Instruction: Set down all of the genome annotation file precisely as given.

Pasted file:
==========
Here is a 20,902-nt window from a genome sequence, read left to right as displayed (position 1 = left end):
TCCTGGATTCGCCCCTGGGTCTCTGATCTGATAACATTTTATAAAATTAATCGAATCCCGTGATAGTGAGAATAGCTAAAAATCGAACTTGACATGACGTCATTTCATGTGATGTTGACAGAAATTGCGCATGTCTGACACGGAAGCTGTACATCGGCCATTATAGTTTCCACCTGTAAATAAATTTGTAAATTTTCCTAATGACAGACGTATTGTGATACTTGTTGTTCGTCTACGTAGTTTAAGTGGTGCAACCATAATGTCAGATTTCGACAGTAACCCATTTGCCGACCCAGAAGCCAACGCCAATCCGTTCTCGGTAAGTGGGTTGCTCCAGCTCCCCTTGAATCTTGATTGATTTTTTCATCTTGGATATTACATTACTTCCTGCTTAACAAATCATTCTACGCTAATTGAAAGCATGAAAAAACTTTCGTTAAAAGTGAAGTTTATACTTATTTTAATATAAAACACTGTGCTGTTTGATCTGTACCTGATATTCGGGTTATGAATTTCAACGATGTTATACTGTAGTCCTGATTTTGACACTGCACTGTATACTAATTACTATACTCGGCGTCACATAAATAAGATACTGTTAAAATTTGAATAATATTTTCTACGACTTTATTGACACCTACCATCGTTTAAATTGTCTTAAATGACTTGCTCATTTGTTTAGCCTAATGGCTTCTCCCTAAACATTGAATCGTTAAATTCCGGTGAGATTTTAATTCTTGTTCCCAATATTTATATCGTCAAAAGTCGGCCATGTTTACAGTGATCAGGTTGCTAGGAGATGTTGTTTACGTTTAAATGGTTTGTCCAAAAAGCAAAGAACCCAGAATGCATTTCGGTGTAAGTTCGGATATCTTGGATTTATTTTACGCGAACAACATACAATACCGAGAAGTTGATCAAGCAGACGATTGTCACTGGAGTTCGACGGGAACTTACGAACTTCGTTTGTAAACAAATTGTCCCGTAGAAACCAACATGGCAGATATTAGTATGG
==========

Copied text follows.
Here is a 20,902-nt window from a genome sequence, read left to right as displayed (position 1 = left end):
TCCTGGATTCGCCCCTGGGTCTCTGATCTGATAACATTTTATAAAATTAATCGAATCCCGTGATAGTGAGAATAGCTAAAAATCGAACTTGACATGACGTCATTTCATGTGATGTTGACAGAAATTGCGCATGTCTGACACGGAAGCTGTACATCGGCCATTATAGTTTCCACCTGTAAATAAATTTGTAAATTTTCCTAATGACAGACGTATTGTGATACTTGTTGTTCGTCTACGTAGTTTAAGTGGTGCAACCATAATGTCAGATTTCGACAGTAACCCATTTGCCGACCCAGAAGCCAACGCCAATCCGTTCTCGGTAAGTGGGTTGCTCCAGCTCCCCTTGAATCTTGATTGATTTTTTCATCTTGGATATTACATTACTTCCTGCTTAACAAATCATTCTACGCTAATTGAAAGCATGAAAAAACTTTCGTTAAAAGTGAAGTTTATACTTATTTTAATATAAAACACTGTGCTGTTTGATCTGTACCTGATATTCGGGTTATGAATTTCAACGATGTTATACTGTAGTCCTGATTTTGACACTGCACTGTATACTAATTACTATACTCGGCGTCACATAAATAAGATACTGTTAAAATTTGAATAATATTTTCTACGACTTTATTGACACCTACCATCGTTTAAATTGTCTTAAATGACTTGCTCATTTGTTTAGCCTAATGGCTTCTCCCTAAACATTGAATCGTTAAATTCCGGTGAGATTTTAATTCTTGTTCCCAATATTTATATCGTCAAAAGTCGGCCATGTTTACAGTGATCAGGTTGCTAGGAGATGTTGTTTACGTTTAAATGGTTTGTCCAAAAAGCAAAGAACCCAGAATGCATTTCGGTGTAAGTTCGGATATCTTGGATTTATTTTACGCGAACAACATACAATACCGAGAAGTTGATCAAGCAGACGATTGTCACTGGAGTTCGACGGGAACTTACGAACTTCGTTTGTAAACAAATTGTCCCGTAGAAACCAACATGGCAGATATTAGTATGG